I just tried to post a bunch of questions, but I think I know where this screw came from. Take out your soap dispenser. Be careful. It will have leftover water and soap in it. I think you'll find this screw is from that area. That's why it wound up inside the machine. It followed the regular soap path down in. This looks suspiciously similar to the machine screws around the soap dispenser on my AEG.

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What if you send your photo and explanation to the maker?

 

Our Miele Waschtrockner is still going strong 14 yrs. later with 2 repairs (one my fault).

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@fraufruit I am with you there, but it depends on how much laundry is being done. My TV will die before yours because it's always on. More kids, more dirt, more wash, earlier death. However, I do not think that is so here. I think she @emkay found the screw and then became very sensitive to all noises from the machine. It could also just be off balance which is easy enough to fix with a level and the right tools (normally screwdriver or wrench - in a pinch, a shim)

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I think she is hearing the pounding from hell and it is something else. Mine bangs a little with I have one big thing like a rug in it.

 

No pads required in our house. My machine wouldn't fit under the countertop with a pad.

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Yeah, my landlady is pretty old school and we still have noise prohibition from 8pm to 8am and between 1pm and 3pm. 

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So, last thing, @emkay, it's really important that you diagnose NOW the condition of your door gasket. I shot a Packstation card through ours and didn't figure it out until the third flood. Put a rag over your finger and run your finger through the groove of your gasket to dry it out. Then, run your bare finger through the groove to make sure there are no anomalies like nicks, cuts, or, god forbid, the 7cm tear like I made with the Packstation card. There will always be drain holes of some type at six o'clock on the gasket. FURTHERMORE, drain your pump and check your cleanout basket for other metal garbage. If you're finding other metal there, it's time to open the machine up and have a look inside.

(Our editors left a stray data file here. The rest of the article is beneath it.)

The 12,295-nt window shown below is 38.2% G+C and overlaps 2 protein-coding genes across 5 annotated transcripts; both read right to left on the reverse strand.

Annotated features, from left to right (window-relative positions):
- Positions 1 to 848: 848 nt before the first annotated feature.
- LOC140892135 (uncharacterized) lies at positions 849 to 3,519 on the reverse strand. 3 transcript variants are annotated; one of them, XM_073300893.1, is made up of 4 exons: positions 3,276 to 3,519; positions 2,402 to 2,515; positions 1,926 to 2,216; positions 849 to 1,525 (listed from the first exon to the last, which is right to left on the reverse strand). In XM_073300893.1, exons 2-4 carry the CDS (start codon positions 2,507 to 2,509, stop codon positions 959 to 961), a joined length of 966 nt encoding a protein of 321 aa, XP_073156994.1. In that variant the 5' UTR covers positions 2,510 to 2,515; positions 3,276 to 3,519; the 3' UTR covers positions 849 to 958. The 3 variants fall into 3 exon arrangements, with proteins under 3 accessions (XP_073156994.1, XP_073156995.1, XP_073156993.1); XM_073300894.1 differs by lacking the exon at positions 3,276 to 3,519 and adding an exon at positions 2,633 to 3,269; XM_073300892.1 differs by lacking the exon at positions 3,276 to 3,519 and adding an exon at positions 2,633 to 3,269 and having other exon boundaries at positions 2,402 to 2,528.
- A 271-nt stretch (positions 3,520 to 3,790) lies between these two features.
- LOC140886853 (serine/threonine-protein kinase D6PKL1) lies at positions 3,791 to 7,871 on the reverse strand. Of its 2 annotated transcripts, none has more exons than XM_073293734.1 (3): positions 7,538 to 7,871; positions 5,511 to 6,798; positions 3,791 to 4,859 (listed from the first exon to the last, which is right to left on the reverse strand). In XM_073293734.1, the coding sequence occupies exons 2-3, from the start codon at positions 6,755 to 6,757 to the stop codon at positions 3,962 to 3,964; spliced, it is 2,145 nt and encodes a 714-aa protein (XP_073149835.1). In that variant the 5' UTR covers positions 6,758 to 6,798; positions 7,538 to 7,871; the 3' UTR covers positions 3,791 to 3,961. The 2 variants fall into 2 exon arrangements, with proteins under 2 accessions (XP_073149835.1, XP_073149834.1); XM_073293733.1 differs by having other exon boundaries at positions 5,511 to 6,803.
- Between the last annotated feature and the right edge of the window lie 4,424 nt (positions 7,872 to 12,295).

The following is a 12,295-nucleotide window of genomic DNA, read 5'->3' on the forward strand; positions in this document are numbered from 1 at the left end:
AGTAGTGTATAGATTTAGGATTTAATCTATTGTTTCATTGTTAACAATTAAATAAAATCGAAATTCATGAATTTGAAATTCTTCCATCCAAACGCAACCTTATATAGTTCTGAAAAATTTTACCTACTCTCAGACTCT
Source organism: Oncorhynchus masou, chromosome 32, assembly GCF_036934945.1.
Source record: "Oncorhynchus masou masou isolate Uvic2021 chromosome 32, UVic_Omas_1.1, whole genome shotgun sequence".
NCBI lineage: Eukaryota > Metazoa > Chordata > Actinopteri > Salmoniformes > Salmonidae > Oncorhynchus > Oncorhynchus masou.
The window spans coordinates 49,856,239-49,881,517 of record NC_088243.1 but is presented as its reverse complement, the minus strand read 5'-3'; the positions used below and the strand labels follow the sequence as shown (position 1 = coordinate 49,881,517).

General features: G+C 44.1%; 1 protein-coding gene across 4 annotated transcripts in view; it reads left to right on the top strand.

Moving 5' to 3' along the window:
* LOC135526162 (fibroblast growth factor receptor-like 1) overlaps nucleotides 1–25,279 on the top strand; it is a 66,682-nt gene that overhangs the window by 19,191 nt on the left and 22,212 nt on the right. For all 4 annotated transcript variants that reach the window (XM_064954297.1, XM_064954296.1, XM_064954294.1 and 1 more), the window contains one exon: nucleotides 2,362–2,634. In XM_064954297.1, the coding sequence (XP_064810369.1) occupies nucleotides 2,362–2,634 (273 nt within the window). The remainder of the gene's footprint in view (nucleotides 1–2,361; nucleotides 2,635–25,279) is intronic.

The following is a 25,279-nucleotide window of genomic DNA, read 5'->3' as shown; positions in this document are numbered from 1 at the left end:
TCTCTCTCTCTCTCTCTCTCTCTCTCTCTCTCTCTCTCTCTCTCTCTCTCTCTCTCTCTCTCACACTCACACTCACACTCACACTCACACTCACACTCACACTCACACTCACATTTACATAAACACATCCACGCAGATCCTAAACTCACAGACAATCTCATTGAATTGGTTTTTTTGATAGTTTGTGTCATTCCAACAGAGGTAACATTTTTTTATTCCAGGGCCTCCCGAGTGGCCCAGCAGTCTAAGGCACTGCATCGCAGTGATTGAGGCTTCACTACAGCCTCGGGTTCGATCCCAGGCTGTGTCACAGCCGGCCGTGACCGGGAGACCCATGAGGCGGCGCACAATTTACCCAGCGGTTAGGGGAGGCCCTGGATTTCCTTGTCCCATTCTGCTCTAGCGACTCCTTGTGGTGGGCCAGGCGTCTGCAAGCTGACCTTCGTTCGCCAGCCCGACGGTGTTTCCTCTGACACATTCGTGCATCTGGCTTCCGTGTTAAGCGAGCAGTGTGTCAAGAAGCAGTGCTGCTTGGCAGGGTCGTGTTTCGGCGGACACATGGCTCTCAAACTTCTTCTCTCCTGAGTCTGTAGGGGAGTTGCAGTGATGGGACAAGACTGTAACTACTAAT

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Thank you @fraufruit and @AlexTr, I just had to bow out of the topic a while as kiddo came home from Spain...poorly with a cold and seemingly was only fed mostly cake for the past week. Husband with man flu accidentally left his briefcase containing many valuables in a work car. My bad car selling/buying experience all but fogotten.  All now have decent dinner behind them so I'll have another look at the WM after all necessary meds dispensed. How come mums don't get as poorly with viruses?  Thanks for all the advice, it's very much appreciated. 

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That is from your pocket, Its not a washing machine part, No way would it end up in the lip of the door seal if it was things from your pockets do. Check your filter if you have one for other screws. 30 years fixing washing machines. 

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On 2/17/2017, 8:39:23, fraufruit said:

Surely it's a front loader. Where do you come from?

 

:D

 

Top loading machines can get out of balance with clothes distribution going to one side.  That can cause the basket to bang against the sides during the spin cycle.  Both top and side are sold in DL.

If the OP experiences the noise without any clothes (as a test), then it might be any of many issues (bearings, gears).